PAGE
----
2020 was not just the year of the pandemic. The public outcry in the US again racial inequality has made most of the world reassess their positions on diversity and inclusivity of races, castes and genders. The pandemic has certainly not been easy on the marginalised. One of the important strategies in creating a favourable employer brand is your commitment to inclusivity and diversity, as it directly contributes to a more positive work ethos.
The pandemic has accelerated and solidified the role of gig and talent economy in the market. In the pre-COVID era, ‘freelancers’ were often perceived as being lower than full-time employees. That idea has taken a drastic turn. ‘Gig workers’ or the ‘agile workforce’ are now essential to any organisation. It also provides job seekers the flexibility to choose the amount and nature of work they want to do. According to a study by Forbes, over 50% of the US workforce is into gigs. The number is only going to increase. Even if you are employed with an organisation, keep your skills sharp enough to go independent whenever you choose to.
A direct impact of increased automation is the need to retrain. The definition of basic skillsets have changed. A study by Gartner in September 2020 has shown that only 16% of new hires have the skills needed for their current and future roles. Ensure that you are part of that group for better opportunities. If you are looking for a job, have clear idea of what skills the company requires in today’s new normal. Research and develop the foresight to know what will be required in your field five years hence. Never hesitate to relearn and up-skill yourself.
The impact of the pandemic is not going to disappear at the stroke of midnight. Transitions can be slow and, at times, brutal. A study published by Forbes suggests that hiring freeze might continue in the beginning of the new year and will generally be delayed. Interviews will take longer, especially since the management does not get to meet the candidate in person. We can also expect increased anxiety and early retirement decisions to deal with the long-term effects of the pandemic.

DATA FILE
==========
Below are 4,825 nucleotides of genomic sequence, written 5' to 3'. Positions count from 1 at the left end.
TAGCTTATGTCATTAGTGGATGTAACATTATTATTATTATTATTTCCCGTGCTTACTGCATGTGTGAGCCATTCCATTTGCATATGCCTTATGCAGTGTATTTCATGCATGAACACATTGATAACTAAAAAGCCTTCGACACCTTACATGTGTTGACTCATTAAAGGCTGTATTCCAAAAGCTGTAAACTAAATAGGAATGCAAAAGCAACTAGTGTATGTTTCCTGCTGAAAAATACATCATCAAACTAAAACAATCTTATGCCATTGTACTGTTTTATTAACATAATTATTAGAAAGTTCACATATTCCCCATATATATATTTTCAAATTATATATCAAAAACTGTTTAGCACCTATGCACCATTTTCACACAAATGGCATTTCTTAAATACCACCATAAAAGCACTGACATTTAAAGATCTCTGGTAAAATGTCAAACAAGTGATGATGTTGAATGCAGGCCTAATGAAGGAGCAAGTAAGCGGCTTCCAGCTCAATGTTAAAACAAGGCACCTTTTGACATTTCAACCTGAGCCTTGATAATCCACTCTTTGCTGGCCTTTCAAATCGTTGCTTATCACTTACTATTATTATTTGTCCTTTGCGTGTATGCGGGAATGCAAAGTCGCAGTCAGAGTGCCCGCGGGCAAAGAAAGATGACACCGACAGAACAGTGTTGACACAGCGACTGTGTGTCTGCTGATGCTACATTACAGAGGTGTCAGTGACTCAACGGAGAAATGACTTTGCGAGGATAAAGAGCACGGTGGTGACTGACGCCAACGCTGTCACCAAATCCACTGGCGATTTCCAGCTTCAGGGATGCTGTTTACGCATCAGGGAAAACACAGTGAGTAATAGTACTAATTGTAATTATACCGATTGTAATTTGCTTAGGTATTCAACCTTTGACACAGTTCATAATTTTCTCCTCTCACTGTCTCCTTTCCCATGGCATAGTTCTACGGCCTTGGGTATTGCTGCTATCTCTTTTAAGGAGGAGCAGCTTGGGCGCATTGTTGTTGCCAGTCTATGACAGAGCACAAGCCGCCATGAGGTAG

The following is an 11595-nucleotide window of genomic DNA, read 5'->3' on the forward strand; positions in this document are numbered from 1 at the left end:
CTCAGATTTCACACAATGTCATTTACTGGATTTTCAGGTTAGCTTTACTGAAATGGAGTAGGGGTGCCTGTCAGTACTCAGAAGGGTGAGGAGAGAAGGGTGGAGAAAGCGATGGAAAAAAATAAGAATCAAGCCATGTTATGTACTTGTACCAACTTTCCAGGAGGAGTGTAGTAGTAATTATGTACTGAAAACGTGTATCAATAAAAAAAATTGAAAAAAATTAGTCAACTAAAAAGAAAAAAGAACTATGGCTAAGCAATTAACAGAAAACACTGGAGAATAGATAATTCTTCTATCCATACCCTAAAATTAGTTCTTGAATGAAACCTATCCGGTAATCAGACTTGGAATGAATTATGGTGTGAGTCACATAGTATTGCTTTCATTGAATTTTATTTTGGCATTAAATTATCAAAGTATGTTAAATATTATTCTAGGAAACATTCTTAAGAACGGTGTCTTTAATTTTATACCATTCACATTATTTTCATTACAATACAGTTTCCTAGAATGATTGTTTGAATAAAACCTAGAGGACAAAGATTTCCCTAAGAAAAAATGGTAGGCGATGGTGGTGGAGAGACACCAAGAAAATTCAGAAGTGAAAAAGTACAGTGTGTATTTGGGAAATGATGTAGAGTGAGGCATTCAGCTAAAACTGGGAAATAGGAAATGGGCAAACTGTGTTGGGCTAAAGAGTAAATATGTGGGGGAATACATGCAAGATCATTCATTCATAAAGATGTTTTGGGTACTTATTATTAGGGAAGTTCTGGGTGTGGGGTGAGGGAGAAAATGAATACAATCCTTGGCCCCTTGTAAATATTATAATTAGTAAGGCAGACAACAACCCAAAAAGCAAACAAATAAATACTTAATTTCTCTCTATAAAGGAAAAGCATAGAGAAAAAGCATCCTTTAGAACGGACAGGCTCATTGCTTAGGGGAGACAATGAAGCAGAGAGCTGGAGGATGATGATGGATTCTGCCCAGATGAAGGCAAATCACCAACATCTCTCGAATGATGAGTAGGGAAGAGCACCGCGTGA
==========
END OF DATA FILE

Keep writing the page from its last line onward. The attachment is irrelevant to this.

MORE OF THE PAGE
There will be an increased sense of responsibility on the management to account for the mental health of its workers. We can see more companies partnering with wellness technology companies to provide for safe, confidential spaces to deal with mental health concerns.
Many job seekers also display their prevalence for companies that contribute significantly towards making a difference in society. Corporate Social Responsibility will not be just a gimmick but a promise of accountability to its employees and the society at large. This includes paid leave, childcare and safe work spaces (both, in terms of the virus and of the vulnerable). Today’s workforce also expects its players to be open about their ideological and political stances for, it forms a major part of defining the work atmosphere.
No amount of discussion and prediction and truly capture how the pandemic has shaken the world. But what we can talk about is our resilience as we surge to acclimate to the new normal. To all of us out there trying to find our footing, keep working on your skills, keep pushing yourself and always remember, “hope is a good thing, maybe the best of things, and no good thing ever dies.”